First es­tab­lished as a rough 'n' ready tim­ber port, Mooloolaba of­fers mod­ern boaters a taste of the good life with show-stop­ping beaches and har­bours.

trade a boat - - CONTENTS - Chris Whitelaw STORY AND PHO­TOS

Mooloolaba, Queens­land

The tourist re­sort of Mooloolaba re­clines at the mouth of the Mooloolah River on Queens­land’s Sun­shine Coast, 100km north of Bris­bane. It forms part of the Ma­roochy­dore ur­ban cen­tre, with a res­i­dent pop­u­la­tion of about 7730 that swells many-fold with vis­i­tors through­out the year. The town’s name de­rives from an Abo­rig­i­nal word re­fer­ring to the snap­per that abound in the lo­cal wa­ters.

The Mooloolah River de­scends from the east­ern slopes of the Black­all Range and flows for about 20 kilo­me­tres east-north­east to a nar­row mouth on the Coral Sea at Mooloolaba. Its catch­ment of 221 square kilo­me­tres embraces Ad­dling­ton Creek, which was dammed by the Ewen Mad­dock Dam in 1973, and Moun­tain Creek that di­vides the Mooloolah and Ma­roochy wa­ter­sheds. Al­though their com­bined vol­umes don’t often pro­duce ma­jor in­un­da­tions, a flood warn­ing sys­tem was es­tab­lished in 2004 to pro­vide the Sun­shine Coast Re­gional Coun­cil with river height pre­dic­tions from a net­work of rain­fall and river gauges.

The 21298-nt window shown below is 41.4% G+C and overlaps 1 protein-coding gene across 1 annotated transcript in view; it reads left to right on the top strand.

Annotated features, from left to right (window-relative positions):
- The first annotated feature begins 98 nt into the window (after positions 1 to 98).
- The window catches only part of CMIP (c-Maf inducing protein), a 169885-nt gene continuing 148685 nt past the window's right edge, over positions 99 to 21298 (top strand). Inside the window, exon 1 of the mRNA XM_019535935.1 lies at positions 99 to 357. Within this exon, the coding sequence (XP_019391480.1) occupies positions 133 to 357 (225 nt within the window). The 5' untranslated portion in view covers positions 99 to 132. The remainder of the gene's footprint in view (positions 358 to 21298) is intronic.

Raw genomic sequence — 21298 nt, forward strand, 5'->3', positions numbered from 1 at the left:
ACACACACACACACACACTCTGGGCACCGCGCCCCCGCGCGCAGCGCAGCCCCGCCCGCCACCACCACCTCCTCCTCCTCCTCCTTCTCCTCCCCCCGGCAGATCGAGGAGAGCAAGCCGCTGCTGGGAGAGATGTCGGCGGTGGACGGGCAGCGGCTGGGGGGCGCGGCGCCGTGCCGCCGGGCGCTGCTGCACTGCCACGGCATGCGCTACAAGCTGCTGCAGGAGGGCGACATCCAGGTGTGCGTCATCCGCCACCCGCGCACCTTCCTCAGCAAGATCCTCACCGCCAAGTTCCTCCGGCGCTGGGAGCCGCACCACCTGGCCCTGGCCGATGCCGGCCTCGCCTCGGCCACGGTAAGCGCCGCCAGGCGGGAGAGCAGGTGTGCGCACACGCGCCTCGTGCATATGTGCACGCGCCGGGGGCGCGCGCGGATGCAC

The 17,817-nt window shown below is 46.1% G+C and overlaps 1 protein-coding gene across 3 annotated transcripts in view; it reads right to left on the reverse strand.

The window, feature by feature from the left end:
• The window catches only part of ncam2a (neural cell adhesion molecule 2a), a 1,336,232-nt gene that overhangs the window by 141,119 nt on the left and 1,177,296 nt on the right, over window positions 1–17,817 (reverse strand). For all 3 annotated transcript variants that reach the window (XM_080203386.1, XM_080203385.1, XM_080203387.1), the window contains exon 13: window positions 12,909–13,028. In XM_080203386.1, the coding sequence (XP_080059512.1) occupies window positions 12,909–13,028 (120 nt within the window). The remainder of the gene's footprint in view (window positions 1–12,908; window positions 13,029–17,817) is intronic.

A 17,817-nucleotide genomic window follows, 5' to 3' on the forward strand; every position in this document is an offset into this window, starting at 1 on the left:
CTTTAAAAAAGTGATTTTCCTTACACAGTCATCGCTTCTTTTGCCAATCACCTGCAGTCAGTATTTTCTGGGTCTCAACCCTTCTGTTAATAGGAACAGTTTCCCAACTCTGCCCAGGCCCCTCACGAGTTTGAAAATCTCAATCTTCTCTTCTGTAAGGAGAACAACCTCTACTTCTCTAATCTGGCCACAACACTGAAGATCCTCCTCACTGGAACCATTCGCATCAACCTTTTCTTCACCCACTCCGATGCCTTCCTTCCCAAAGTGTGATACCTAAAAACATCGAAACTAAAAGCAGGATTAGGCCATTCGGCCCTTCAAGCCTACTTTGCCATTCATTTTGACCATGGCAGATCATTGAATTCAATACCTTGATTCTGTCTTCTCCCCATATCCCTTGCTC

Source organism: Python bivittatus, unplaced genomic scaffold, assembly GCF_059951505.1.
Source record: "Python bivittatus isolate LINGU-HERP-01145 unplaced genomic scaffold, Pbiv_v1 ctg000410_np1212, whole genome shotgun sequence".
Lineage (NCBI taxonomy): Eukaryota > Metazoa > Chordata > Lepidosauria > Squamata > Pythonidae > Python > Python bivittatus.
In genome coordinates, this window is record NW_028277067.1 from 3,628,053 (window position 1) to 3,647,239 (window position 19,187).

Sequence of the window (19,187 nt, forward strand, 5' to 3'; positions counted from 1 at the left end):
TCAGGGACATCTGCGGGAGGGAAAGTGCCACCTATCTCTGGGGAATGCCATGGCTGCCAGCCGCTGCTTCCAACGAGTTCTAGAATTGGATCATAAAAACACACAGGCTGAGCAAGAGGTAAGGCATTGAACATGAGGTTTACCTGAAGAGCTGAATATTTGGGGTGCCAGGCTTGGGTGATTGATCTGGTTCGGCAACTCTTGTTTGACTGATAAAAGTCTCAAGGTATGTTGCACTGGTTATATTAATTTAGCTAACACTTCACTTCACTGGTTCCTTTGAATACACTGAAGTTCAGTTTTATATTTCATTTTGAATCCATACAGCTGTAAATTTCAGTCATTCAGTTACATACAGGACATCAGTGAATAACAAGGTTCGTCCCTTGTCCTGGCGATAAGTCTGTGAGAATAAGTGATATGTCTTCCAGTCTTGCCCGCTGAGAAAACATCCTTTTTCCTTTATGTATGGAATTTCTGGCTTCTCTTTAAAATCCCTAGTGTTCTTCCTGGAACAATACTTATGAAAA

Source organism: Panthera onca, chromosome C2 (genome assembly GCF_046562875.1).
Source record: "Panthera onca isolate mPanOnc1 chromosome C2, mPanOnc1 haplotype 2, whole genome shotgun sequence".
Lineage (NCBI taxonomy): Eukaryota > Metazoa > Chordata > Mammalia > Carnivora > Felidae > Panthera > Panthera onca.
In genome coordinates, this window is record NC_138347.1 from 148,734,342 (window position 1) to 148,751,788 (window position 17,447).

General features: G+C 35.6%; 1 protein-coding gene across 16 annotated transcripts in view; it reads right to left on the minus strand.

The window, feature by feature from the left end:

In its lower reaches, the river branches into

a num­ber of chan­nels that have been mod­i­fied into canals and de­vel­oped for the res­i­den­tial sub­urbs of Par­re­arra, Minyama and Bud­dina. This coastal low­land is bor­dered by the Coral Sea and a mag­nif­i­cent strand of un­in­ter­rupted beaches stretch­ing from Point Cartwright, at the river mouth, south to Dicky Beach near Caloun­dra.

The north­ern arm of the Mooloolah River is bounded by a nar­row spit of land edged on the sea­ward side by the beau­ti­ful Mooloolaba­h Beach, a long sandy stretch that is sep­a­rated from Ma­roochy­dore Beach by the rocky Alexan­dra Head­land. Bathed in sub-trop­i­cal sun­shine, Mooloolaba Beach has fea­tured in Tri­pad­vi­sor’s Top 10 Aus­tralian Beaches two years run­ning, and for good rea­son. Golden sand, clear wa­ters and a gen­tle beach­break make this stretch of coast one of the safest and most fam­ily-friendly surf beaches in Queens­land.


The orig­i­nal in­hab­i­tants of this re­gion were the Gubbi Gubbi (Kabi Kabi) Abo­rig­i­nal peo­ple, whose tribal lands ex­tended over 9600 square kilo­me­tres from what is now Childers in the north, along the coastal ranges to cur­rent­day Ca­bool­ture in the south. As colo­nial en­trepreneur­s pushed into their ter­ri­tory to es­tab­lish pas­toral sta­tions, the Gubbi Gubbi joined with the Butchulla tribes in the Wide Bay-bur­nett area to set up a fierce re­sis­tance. From 1847 to 1853, 28 squat­ters and shep­herds were killed, re­sult­ing in sav­age reprisals via mass poi­son­ing and shoot­ing.